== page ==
When Kingsman: The Secret Service debuted in 2014 it wowed audiences and came out of nowhere to become a massive box-office success the world over. Its heady mix of R-rated action and genuine comedy made it a perfect blockbuster for today’s audiences. Now the inevitable sequel has landed and for the most part it is an enjoyable and entertaining ride. I suspect a third chapter will fare better as Kingsman: The Golden Circle seems to get a bit jumbled towards the end, and makes some curiously bold choices in narrative that seems to limit its scope going forward.
The set-up to the sequel is simple – Gary ‘Eggsy’ Unwin (Taron Egerton – Eddie the Eagle) is now a fully-fledged Kingsman and is thrown into a new threat when ex-Kingsman recruit Charlie (Edward Holcroft) resurfaces and wages war on the institution. Suffering some devasting losses, Eggsy and Merlin (Mark Strong – Miss Sloane) uncover the Golden Circle, an elite club of criminals led by megalomaniac drug dealer Poppy (Julianne Moore – The Hunger Games: Mockingjay – Part 2). If they are to bring the organisation down, they’ll need help from their American cousins The Statesmen, led by Champ (Jeff Bridges – Hell of High Water) and with agents Tequila (Channing Tatum – The LEGO Batman Movie), Whiskey (Pedro Pascal – The Great Wall) and Ginger (Halle Berry – X-Men: Days of Future Past) in-tow.
The film keeps the tone of the first chapter well with Taron Egerton once again leading the line exceptionally well. Mark Strong is as reliable as always and the inclusions of Tatum, Bridges, Pascal and Berry are surprisingly effective. But it’s the return of Harry Hart (Colin Firth) that really raises a smile and it’s great to see him back onscreen. There’s solid support from the likes of Hanna Alström who reprises her role as Princess Tilde, Poppy Delevingne, Bruce Greenwood and Emily Watson. The rapport between the entire cast makes the film a joy to watch and the comedy always lands where it should.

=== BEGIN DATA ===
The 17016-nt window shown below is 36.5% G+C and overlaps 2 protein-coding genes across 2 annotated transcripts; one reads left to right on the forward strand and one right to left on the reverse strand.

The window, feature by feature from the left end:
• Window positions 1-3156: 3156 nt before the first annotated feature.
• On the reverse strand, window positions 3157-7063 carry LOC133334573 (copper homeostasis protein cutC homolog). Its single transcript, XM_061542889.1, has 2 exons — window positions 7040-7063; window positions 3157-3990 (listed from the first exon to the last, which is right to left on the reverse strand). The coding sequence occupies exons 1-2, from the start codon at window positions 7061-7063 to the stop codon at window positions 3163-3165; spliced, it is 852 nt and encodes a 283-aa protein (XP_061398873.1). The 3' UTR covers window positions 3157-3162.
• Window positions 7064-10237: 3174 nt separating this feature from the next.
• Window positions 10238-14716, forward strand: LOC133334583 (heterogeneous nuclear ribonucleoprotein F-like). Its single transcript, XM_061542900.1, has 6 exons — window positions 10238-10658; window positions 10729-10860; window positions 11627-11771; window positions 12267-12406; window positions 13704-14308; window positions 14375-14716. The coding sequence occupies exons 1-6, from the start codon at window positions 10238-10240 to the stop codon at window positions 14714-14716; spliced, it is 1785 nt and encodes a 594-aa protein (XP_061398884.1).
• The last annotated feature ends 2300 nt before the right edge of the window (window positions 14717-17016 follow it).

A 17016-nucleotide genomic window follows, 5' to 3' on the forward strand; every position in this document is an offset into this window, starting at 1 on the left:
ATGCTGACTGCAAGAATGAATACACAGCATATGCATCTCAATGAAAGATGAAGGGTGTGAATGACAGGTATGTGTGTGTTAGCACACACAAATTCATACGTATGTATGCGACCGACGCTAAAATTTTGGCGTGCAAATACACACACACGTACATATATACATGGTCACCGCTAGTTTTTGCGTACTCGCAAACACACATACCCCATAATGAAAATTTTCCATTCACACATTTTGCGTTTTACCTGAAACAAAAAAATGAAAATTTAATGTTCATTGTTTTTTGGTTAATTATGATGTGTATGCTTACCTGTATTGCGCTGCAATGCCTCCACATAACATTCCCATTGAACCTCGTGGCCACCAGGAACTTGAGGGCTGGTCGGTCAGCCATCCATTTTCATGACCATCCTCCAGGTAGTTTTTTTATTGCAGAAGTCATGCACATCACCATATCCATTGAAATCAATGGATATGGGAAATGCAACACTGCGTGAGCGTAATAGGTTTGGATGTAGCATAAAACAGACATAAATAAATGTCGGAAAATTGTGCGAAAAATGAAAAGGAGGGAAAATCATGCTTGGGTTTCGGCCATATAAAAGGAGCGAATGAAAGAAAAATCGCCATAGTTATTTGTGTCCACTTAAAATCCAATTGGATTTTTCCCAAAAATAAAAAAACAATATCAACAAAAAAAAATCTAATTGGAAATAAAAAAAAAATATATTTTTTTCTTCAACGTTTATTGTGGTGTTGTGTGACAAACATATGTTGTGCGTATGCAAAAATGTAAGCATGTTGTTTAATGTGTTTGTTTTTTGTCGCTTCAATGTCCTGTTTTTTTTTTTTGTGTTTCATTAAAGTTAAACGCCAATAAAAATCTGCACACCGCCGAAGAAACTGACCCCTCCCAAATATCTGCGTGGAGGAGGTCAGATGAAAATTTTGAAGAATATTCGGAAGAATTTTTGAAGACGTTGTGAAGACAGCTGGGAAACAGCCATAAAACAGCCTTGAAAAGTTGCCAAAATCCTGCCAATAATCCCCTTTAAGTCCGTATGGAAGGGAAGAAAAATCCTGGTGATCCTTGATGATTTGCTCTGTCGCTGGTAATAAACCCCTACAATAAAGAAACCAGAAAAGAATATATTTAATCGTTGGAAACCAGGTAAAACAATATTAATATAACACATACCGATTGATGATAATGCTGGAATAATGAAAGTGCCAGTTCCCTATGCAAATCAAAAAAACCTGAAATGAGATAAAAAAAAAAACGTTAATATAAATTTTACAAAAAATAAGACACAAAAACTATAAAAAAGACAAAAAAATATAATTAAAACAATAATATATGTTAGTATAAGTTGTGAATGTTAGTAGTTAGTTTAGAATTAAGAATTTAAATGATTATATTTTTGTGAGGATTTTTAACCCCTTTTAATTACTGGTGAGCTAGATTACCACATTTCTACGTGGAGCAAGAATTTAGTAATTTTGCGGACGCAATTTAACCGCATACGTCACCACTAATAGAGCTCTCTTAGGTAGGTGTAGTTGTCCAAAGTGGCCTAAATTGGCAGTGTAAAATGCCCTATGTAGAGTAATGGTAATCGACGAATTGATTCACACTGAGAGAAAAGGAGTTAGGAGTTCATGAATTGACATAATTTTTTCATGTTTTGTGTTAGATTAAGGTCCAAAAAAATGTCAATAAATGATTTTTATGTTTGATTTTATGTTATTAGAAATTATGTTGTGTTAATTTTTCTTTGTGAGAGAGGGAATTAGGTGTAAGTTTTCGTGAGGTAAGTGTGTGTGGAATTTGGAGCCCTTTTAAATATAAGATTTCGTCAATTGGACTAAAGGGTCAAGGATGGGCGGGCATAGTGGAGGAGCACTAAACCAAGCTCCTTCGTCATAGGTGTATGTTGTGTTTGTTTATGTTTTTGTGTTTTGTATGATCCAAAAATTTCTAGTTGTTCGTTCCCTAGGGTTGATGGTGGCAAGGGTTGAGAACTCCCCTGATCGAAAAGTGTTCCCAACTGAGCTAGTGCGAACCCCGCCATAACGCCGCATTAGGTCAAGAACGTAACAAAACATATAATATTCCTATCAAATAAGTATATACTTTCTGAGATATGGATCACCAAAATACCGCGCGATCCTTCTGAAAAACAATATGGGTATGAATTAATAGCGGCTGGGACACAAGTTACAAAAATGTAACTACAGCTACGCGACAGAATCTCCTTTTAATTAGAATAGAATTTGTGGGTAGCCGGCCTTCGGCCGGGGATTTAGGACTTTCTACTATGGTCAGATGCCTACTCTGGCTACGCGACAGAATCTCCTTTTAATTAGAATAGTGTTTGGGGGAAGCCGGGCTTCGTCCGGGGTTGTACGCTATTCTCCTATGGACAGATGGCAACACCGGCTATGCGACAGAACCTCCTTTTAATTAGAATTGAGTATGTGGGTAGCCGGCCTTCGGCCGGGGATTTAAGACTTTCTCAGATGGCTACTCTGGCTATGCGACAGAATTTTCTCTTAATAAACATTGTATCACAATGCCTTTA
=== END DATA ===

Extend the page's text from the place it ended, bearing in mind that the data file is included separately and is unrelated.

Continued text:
One of the standout set-pieces of the first film was Colin Firth’s infamous church fight scene which was simply blistering to behold. This time around, it seems that the filmmakers have really struggled to deliver something of equal worth. The big set pieces of The Golden Circle rely too heavily on CGI, some of which is uncharacteristically shoddy.
The opening taxi chase across the streets of London is a prime example, which renders this more of a cartoon than an action film. The introduction of The Statesmen gives the Kingsman world an expansive reach, but I feel that it has come at the expense of the Kingsman themselves, whose ethos should have been explored much more here. Poppy Land, the bizarrely brilliant theme park hideout for Julianne Moore is full of great potential but it’s hardly used, despite looking very expensive to build.
It’s biggest failing is not utilising Julianne Moore nearly enough. Frankly, she’s hardly in it given that she’s the main villain. One of the reasons the first Kingsman was so good was the fact that Samuel L. Jackson was front and centre a lot of the time. Julianne Moore’s character has all of the ingredients to deliver something similar, with a hilarious bloodlust that’s great to see play out onscreen. Moore still steals every one of her scenes and is an utter joy to watch, which is why it’s such a shame that she’s curtailed here.
Kingsman: The Golden Circle always threatens to be amazing and it just falls short. But it’s bags of fun nonetheless and guarantees a great night’s escapism at the pictures. Plus the novelty factor of having Firth back onscreen is worth the admission price alone. I also usually hate celebrity cameos in movies, but Elton John’s appearance is amazing and truly hilarious here. With a set-up for a third chapter laid down, I hope it learns a few lessons and instead channels the first film a little bit more as the story of the Kingsman is explored further.
Cast: Taron Egerton, Colin Firth, Mark Strong, Julianne Moore, Channing Tatum, Pedro Pascal, Halle Berry, Jeff Bridges, Hanna Alström, Elton John, Poppy Delevingne, Bruce Greenwood, Emily Watson Director: Matthew Vaughn Writer: Jane Goldman, Matthew Vaughn Released By: 20th Century Fox Certificate: 15 Duration: 141 mins Release Date: 29th January 2018